Ahoy!! Did ye land lubbers know that today is International Talk Like a Pirate Day? Here’s a quick primer – “Arrr!” is the official sound, and not, “Arrrgh!” There are talk-like-a-pirate parties all over the world, as this is more than just a provincial phenomenon. Go to the official Talk Like a Pirate website to find a local chapter near you.
Arrr! Now onto this weeks logistics news:
- Zara Builds Its Business Around RFID
- CMA CGM unveils 3-way shipping alliance in efficiency drive
- UPS Expects to Hire up to 95,000 Seasonal Workers
- Faith and Skepticism about Trade, Foreign Investment
- 46 Years Later: Man’s 1967 Jaguar discovered in a shipping container
An article in WSJ discusses how ZARA has circumvented difficulties previously experienced by some of its competitors. JC Penney, for example, began using RFID tags in 2012 but learned that they interfered with security sensors. ZARA has created a process that cost effectively utilizes RFID to achieve substantial inventory management and visibility improvements. The company is embedding the RFID chips in the garment security tags, enabling the tag’s plastic case to protect the RFID chip and streamline the recycling of the RFID chips along with the security tags at the checkout. And the use of RFID on merchandise promises inventory visibility improvements. The article states the following regarding the in-store inventory-taking practices:
Before the chips were introduced, employees had to scan barcodes one at a time, Ms. Martín said, and these storewide inventories were performed once every six months. Because the chips save time, Zara carries out the inventories every six weeks, getting a more accurate picture of what fashions are selling well and any styles that are languishing.
ZARA is resolute in adopting RFID, as the article notes the company purchased 500 million RFID chips ahead of the rollout. Other companies are also embracing the technology, including Macy’s, French company Oxylane Groupe (Decathalon Sports), and U.K.-based Marks & Spencer.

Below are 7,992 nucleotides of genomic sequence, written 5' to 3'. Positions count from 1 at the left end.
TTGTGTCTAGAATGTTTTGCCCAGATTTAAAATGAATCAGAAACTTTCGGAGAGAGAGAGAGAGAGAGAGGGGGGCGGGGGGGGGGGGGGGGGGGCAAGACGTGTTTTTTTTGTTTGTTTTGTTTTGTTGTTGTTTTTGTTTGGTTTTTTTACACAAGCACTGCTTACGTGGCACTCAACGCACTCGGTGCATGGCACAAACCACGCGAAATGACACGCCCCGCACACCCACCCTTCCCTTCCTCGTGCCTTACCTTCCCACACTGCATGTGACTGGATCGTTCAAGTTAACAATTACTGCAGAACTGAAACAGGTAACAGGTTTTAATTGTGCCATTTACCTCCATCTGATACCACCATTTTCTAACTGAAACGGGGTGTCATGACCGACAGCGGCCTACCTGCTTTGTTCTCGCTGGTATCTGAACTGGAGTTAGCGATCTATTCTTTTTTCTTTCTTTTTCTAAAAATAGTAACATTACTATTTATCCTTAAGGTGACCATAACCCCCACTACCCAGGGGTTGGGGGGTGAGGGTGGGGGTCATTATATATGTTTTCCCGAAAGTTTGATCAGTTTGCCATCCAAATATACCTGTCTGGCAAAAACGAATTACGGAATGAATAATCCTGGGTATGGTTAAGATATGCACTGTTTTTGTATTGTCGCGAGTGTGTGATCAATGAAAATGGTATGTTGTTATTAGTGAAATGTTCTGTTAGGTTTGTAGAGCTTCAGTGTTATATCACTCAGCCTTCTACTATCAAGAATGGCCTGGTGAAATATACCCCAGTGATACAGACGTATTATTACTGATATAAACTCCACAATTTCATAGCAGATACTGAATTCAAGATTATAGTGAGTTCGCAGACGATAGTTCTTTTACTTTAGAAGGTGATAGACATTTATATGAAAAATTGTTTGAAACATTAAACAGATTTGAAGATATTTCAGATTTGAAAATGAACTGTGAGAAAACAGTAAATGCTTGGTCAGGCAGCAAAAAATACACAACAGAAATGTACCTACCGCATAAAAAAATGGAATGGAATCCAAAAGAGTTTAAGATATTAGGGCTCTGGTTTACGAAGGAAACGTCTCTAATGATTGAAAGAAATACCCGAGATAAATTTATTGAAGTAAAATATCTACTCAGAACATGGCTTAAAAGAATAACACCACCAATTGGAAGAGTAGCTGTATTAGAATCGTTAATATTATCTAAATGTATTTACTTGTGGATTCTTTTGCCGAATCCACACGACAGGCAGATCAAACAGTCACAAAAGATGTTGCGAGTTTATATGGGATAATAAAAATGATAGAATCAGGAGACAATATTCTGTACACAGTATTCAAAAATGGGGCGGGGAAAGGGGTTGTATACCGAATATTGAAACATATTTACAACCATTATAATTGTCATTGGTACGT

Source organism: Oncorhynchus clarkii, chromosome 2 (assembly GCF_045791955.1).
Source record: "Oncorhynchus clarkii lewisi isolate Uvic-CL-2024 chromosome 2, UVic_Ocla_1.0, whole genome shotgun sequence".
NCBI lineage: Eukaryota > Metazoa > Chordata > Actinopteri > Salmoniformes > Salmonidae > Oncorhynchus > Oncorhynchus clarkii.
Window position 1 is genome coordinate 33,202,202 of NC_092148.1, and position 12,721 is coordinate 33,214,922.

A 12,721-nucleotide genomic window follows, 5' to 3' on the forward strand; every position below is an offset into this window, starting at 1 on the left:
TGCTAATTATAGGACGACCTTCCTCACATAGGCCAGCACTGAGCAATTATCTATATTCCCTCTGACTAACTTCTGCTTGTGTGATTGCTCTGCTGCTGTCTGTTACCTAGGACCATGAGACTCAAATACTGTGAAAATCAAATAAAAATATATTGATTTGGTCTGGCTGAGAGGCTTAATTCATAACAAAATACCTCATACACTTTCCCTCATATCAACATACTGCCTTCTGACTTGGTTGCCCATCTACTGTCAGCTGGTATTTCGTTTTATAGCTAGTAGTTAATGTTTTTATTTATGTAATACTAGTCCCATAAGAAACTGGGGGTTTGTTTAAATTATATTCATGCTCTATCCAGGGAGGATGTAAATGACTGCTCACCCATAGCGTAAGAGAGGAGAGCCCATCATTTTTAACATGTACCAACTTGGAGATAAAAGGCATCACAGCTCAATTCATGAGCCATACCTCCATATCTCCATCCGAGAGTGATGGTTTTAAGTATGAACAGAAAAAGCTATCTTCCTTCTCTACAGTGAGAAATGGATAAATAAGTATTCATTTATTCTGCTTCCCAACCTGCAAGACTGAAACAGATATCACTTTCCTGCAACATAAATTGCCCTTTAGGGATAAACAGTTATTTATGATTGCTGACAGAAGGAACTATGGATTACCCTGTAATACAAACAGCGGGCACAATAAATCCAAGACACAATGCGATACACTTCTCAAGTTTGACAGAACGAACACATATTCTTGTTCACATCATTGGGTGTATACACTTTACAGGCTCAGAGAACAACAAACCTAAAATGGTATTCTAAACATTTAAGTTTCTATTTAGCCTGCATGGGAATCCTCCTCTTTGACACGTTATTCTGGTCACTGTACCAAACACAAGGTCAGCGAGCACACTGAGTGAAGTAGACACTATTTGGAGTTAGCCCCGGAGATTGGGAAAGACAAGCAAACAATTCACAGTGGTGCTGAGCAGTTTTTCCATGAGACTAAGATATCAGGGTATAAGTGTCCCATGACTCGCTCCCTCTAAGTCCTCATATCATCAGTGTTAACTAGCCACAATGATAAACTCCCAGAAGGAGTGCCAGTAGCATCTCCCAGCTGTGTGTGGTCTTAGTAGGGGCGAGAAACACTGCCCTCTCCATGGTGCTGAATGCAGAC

Earlier this week, French container shipping company CMA CGM announced that it had agreed upon a route-sharing alliance with China Shipping Container Lines and United Arab Shipping. The alliance is to known as the Ocean Three, and will cover routes between Asia and Europe and Asia and North America. The alliance is expected to account for 20 percent market share of the Asia-Europe routes and 14 percent of the Asia-Pacific. This alliance comes on the heels of a two-way partnership between Maersk and MSC that was formulated earlier this year. The Ocean Three alliance, formed to save costs on key container routes, will embody a total of 132 ships serving the Asia-Europe and Asia-Pacific routes.
UPS announced that it expects to hire up to 95,000 seasonal workers to assist with the increased volume during the busy holiday season. UPS noted that much of this year’s increase in package deliveries will come from the proliferation in e-commerce. Last year the company planned to hire 55,000 seasonal workers, but only ended up hiring around 30,000. This prefaced the highly publicized UPS performance debacle that occurred last year. Improper strategic planning was stated as the cause of the poor performance. But my own experiences indicate there were also issues at the execution level.
The Pew Research Center released results from its Global Attitudes Survey on international trade. The report, based on survey results of individuals from 44 nations, provides an analysis of perceptions toward the effect of international trade on job creation, wages, and prices. It also discusses perceptions about the effects of direct foreign investment. The results are presented by country and by the economic categories of Advanced, Emerging, and Developing nations.
Finally, an interesting story about the reunion of man with his most prized possession. Ivan Schneider had his Jaguar stolen in 1968 when he was living in New York. Forty-five years later the car was found by Port of Los Angeles customs officials during an inspection of a shipping container destined for the Netherlands. The dailynews.com article quotes Schneider as saying “This is a just a miracle, a miracle. I was 26-years-old then and now I’m 82. It was my first good car – and favorite.” Check out the article for pictures of the car and Ivan Schneider viewing it on screen at the port.
Have a great weekend!
This week’s video is one your kids will like. Here it is, the Comfy Rabbit.